Trouble is....once you start down this route, you see it everywhere.

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6 hours ago, sideysid said:

I've been saying this before the GE even happened. The first past the post voting system meant that we were never going to see an increase in Tory majority in parliament. Brexit voters were a mix of Labour (northern) UKIP and Tory. It was always more likely to be a hung parliament.

Why would she hold a snap general election, not turn up to debates and alienate her core boomer voters by proposing social care out of house values and ending the triple lock?

It's almost as if May and the tories had always planned a watered down Brexit after the referendum as it would be the easiest to negotiate with the EU (i.e freedom of movement baked into the deal).

IMG_3446.JPG

It's as plain as the nose on my face.

The saying quoted to me is along the lines of "don't attribute to malice that which can be explained by stupidity", but nobody is that stupid. This was theatre.

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2 hours ago, DrBuyToLeech said:

One of the main purposes of free movement is to avoid having to train people here, so this is unlikely to change even if we lost free movement.  We're inclined towards a low-skill economy, so we'll just carry on with that. 

How long before other countries realise the futility of training people only for them to clear off and work elsewhere? Can't imagine them keen on the idea of funding our training for us indefinitely.

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3 hours ago, Blod said:

Three quarter want managed migration. If we don't lose the freedom of movement clause the Torys will never get back into power.

Agree. There can be no question of a 'soft' brexit.

In order to carry out the wishes of the majority in the referendum, it will mean controlling immigration, not being under any control from the ECJ and therefore not in the single market.

This is simply a given. Anything else would just be absurd as we would effectively still be in the EU.

What part of 'WE WANT TO LEAVE' do these people not understand? Any sort of jurisdiction by the ECJ or the EU over the UK must end and the UK must be clear to deal with its borders as it wishes.

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18 minutes ago, Errol said:

Any sort of jurisdiction by the ECJ or the EU over the UK must end and the UK must be clear to deal with its borders as it wishes.

Yeah, we want to be the ones to decide to continue letting just as many people in as before the referendum.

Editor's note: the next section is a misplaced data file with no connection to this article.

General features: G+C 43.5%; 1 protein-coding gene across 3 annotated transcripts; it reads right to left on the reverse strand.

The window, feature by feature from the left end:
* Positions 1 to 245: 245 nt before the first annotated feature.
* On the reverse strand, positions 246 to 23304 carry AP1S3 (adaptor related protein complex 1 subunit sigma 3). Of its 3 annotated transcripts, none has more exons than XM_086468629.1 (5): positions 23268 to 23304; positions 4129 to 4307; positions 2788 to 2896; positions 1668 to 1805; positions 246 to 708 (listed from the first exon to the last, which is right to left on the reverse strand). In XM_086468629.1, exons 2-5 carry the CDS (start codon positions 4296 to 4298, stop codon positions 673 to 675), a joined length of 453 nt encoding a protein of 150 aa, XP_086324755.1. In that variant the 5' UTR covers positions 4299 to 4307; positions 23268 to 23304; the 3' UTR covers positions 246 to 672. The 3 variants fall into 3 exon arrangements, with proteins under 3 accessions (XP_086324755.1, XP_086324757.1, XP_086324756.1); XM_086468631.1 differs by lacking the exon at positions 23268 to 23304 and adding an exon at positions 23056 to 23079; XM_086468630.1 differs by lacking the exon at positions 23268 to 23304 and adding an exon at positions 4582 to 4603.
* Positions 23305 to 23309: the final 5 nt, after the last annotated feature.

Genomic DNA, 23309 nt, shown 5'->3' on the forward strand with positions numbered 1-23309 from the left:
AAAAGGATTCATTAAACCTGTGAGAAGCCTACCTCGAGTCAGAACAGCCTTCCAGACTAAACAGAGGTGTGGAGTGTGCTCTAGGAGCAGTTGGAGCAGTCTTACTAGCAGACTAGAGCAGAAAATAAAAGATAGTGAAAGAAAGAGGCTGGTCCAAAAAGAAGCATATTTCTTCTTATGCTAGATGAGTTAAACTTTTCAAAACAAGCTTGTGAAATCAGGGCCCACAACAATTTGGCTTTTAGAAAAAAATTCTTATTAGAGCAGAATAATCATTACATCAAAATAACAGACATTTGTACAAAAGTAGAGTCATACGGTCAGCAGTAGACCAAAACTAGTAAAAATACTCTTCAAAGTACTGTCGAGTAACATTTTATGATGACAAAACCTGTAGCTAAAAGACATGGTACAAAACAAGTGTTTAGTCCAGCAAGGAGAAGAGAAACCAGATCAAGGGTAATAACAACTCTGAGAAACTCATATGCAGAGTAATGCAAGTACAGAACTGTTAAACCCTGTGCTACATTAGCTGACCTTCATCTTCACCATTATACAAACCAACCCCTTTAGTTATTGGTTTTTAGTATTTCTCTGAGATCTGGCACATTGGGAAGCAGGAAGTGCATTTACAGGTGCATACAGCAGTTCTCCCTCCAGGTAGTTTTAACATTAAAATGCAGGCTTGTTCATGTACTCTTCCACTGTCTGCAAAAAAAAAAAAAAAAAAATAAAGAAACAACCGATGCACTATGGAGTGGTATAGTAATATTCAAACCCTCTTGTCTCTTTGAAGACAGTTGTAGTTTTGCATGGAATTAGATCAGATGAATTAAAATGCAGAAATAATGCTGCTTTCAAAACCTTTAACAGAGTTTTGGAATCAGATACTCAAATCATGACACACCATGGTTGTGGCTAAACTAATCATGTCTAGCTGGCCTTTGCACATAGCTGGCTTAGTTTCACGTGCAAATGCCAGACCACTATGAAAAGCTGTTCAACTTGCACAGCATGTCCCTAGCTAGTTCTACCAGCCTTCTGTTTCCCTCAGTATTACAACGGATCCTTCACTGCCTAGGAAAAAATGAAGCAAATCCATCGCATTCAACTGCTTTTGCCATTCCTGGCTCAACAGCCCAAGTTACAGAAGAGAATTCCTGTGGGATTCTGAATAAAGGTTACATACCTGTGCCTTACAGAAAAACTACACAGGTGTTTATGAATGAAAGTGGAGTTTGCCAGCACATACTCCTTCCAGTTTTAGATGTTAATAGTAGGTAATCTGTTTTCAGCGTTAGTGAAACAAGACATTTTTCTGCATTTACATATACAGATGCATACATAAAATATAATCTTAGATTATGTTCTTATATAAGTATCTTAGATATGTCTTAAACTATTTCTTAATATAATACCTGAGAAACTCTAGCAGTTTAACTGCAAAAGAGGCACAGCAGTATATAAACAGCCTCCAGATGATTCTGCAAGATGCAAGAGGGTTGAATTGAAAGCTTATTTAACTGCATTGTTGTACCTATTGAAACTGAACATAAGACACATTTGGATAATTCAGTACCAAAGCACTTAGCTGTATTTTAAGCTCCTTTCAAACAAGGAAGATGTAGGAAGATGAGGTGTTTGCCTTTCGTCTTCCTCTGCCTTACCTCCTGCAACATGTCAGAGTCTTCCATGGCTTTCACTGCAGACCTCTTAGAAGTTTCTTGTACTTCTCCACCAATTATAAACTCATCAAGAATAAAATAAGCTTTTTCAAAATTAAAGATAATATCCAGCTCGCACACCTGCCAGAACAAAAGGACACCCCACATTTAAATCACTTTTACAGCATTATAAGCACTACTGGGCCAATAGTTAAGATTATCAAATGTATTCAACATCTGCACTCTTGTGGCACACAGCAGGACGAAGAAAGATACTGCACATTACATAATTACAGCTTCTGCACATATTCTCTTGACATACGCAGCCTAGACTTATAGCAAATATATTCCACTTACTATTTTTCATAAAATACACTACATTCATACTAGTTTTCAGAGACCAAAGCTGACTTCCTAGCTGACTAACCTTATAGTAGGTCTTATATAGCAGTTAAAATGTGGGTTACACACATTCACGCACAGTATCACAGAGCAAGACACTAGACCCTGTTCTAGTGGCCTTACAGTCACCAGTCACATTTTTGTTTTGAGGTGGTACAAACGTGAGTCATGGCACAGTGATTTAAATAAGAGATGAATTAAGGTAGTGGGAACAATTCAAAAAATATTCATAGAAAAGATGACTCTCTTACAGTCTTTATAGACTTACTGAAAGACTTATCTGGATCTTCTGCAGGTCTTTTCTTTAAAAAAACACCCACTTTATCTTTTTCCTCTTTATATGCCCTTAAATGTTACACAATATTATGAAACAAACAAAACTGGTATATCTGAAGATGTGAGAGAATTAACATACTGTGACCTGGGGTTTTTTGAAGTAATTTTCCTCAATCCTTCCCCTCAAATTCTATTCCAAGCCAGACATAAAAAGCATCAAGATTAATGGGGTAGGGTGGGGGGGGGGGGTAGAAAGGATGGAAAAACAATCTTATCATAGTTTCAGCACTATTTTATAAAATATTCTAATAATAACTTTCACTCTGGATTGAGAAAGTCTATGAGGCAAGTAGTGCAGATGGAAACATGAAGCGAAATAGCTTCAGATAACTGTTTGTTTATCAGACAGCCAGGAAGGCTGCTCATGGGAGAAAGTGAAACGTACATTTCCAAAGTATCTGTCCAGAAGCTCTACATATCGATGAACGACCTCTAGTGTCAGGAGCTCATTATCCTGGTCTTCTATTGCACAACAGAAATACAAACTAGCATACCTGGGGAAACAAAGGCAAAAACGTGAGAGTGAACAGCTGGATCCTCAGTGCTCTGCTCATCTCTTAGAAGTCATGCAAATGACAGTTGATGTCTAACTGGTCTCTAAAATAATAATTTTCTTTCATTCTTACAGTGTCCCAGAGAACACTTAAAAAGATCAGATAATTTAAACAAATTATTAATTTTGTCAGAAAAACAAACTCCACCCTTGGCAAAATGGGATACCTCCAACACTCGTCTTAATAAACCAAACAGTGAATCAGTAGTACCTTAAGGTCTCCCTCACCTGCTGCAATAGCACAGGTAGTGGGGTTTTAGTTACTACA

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33 minutes ago, LC1 said:

Yeah, we want to be the ones to decide to continue letting just as many people in as before the referendum.

I'm fine with this. At least then we will know exactly who is responsible, and the option would always be open to kick them out or vote in a protest party in a revolution.

With the EU, it's impossible to fight back. It's always the fault of someone else.

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these stories almost make me think they are putting political speed bumps in the brexit highway to make the masses change their mind. 

surely bankers would not do that :lol:

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52 minutes ago, Errol said:

I'm fine with this. At least then we will know exactly who is responsible, and the option would always be open to kick them out or vote in a protest party in a revolution.

With the EU, it's impossible to fight back. It's always the fault of someone else.

That could explain why politicians love it so much.

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8 minutes ago, iamnumerate said:

That could explain why politicians love it so much.

Yes, it could well be.

I also intuitively prefer having nationally elected politicians who are directly accountable make these kind of decisions.

But the problem is, many who voted for Brexit thought they were voting for lower immigration. They'll be waiting a long time for it and may never live to see the day, I suspect.

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2 hours ago, Errol said:

Agree. There can be no question of a 'soft' brexit.

In order to carry out the wishes of the majority in the referendum, it will mean controlling immigration, not being under any control from the ECJ and therefore not in the single market.

This is simply a given. Anything else would just be absurd as we would effectively still be in the EU.

What part of 'WE WANT TO LEAVE' do these people not understand? Any sort of jurisdiction by the ECJ or the EU over the UK must end and the UK must be clear to deal with its borders as it wishes.

You are not keeping up. The hard Brexit bus has come and gone, the option now is soft Brexit (EEA Norway type deal) or no Brexit.

Immigration levels are at their current high level because that's what the government wanted. They had lots of levers they could have pulled to reduce it but decided not to, so it far fetched to think that giving them a few more levers not to pull would have made any significant difference.  

Edited by Confusion of VIs

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If the Conservatives back down now they will lose massively and the ground is open for Farage to return. The referendum result was clear. The recent election had nothing to do with Brexit and was fought on internal issues (tax, care etc).

With the right backing, Farage could lead a movement that could cause significant amounts of trouble. 

Edited by Errol

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22 minutes ago, Confusion of VIs said:

Immigration levels are at their current high level because that's what the government wanted. They had lots of levers they could have pulled to reduce it 

Not really. Most of the immigration over the last ten years has been EU based. There are no levers to pull. In the EU we have no choice but to admit them.